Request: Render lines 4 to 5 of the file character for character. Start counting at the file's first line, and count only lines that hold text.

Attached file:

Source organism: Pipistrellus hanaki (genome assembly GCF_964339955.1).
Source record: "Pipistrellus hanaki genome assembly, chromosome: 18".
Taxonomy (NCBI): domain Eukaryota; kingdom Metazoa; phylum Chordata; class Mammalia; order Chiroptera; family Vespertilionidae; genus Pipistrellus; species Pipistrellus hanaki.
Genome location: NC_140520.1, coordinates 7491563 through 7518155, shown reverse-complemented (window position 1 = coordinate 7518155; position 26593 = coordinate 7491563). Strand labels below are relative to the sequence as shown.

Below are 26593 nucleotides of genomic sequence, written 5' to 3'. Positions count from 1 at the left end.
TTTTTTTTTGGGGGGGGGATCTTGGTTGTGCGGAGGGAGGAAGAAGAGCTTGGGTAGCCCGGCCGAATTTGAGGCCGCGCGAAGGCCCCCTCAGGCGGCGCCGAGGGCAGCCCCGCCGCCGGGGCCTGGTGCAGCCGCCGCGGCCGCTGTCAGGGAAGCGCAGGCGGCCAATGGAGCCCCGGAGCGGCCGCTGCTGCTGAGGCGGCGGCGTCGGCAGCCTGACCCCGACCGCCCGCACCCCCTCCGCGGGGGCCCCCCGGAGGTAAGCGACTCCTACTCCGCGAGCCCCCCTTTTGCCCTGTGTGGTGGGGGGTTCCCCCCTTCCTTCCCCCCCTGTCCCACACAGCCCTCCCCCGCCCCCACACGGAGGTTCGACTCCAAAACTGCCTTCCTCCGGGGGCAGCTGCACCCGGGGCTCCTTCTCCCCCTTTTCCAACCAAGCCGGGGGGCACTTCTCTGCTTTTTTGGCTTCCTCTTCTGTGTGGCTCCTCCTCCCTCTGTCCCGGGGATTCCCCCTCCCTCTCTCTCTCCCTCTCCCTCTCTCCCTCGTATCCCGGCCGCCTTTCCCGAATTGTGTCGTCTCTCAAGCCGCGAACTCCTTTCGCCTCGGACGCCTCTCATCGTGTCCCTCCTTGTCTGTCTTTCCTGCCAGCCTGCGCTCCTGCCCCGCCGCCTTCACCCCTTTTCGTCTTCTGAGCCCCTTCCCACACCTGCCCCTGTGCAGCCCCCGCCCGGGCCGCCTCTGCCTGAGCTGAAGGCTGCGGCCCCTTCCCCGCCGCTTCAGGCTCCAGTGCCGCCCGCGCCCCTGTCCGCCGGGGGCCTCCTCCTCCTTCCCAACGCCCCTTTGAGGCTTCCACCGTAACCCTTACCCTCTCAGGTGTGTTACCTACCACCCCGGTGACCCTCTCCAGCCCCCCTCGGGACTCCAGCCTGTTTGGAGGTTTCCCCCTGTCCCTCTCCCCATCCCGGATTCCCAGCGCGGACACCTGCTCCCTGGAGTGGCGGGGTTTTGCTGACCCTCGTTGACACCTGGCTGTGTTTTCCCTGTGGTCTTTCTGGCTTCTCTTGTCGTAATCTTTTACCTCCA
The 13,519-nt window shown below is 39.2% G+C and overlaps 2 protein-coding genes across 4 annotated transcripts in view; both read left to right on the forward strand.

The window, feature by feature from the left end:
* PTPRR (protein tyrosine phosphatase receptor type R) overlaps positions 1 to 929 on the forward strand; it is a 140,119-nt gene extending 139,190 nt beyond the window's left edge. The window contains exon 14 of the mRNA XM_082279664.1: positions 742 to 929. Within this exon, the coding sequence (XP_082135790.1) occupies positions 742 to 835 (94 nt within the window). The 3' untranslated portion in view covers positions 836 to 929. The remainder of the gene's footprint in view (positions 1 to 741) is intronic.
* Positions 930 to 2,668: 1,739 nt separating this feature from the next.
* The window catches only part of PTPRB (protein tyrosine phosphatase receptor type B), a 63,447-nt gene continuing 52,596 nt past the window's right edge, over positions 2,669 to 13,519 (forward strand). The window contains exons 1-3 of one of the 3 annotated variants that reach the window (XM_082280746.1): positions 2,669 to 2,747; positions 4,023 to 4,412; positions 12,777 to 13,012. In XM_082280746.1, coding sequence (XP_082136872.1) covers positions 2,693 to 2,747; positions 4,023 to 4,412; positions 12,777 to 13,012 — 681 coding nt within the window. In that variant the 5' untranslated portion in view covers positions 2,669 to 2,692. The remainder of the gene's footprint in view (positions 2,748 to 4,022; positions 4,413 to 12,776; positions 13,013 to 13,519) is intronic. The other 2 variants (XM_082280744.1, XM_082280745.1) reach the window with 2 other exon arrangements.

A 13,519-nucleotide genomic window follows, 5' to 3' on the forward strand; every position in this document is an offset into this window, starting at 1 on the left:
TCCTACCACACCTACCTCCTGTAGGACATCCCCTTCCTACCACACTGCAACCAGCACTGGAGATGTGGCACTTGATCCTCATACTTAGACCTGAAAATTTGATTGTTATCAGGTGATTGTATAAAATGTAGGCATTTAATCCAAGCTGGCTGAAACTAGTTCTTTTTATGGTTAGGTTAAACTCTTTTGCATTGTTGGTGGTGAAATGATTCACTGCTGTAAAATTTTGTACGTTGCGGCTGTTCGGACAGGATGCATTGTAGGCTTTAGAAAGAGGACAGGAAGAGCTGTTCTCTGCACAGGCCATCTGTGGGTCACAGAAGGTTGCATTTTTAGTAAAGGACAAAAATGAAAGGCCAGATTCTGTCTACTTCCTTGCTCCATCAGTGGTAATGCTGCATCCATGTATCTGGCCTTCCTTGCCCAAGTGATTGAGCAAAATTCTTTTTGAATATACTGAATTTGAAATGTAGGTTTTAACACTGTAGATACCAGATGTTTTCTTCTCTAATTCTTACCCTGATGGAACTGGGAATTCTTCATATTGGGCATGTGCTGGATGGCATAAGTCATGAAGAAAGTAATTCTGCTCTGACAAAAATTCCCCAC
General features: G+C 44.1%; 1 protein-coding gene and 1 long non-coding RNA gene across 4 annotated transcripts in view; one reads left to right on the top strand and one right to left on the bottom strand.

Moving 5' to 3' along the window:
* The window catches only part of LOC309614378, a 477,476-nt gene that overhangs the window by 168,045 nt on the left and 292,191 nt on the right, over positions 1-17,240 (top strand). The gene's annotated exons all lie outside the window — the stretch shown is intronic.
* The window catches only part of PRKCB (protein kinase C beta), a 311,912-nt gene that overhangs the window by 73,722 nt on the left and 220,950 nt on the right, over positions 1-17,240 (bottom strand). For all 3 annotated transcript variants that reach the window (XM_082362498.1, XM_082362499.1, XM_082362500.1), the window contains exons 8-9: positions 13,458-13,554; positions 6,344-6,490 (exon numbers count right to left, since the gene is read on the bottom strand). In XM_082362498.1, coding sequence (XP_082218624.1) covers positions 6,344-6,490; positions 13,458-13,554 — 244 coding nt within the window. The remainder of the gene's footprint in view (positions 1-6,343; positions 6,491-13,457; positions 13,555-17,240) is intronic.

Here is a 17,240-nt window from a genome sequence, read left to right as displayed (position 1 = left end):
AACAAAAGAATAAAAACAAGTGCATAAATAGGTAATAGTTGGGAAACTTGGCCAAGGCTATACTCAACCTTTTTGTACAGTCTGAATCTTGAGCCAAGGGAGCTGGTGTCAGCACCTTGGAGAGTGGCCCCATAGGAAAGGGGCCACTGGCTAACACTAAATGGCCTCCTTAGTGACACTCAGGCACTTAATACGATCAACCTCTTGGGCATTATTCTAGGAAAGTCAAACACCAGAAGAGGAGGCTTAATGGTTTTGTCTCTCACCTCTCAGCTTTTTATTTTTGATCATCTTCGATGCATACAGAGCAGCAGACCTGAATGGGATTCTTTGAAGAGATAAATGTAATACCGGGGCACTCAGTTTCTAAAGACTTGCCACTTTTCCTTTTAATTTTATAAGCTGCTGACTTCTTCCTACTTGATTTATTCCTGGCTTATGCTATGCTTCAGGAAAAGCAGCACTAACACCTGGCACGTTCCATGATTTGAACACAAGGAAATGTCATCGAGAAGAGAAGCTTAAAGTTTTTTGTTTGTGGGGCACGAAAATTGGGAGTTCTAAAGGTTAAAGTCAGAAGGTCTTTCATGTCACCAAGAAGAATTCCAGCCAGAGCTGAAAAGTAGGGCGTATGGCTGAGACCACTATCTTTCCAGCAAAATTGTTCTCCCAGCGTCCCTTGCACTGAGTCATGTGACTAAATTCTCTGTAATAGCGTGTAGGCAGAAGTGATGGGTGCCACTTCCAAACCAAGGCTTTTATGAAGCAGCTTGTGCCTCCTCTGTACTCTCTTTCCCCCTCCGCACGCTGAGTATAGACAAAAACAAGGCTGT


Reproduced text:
Genome location: NC_140520.1, coordinates 7491563 through 7518155, shown reverse-complemented (window position 1 = coordinate 7518155; position 26593 = coordinate 7491563). Strand labels below are relative to the sequence as shown.

Below are 26593 nucleotides of genomic sequence, written 5' to 3'. Positions count from 1 at the left end.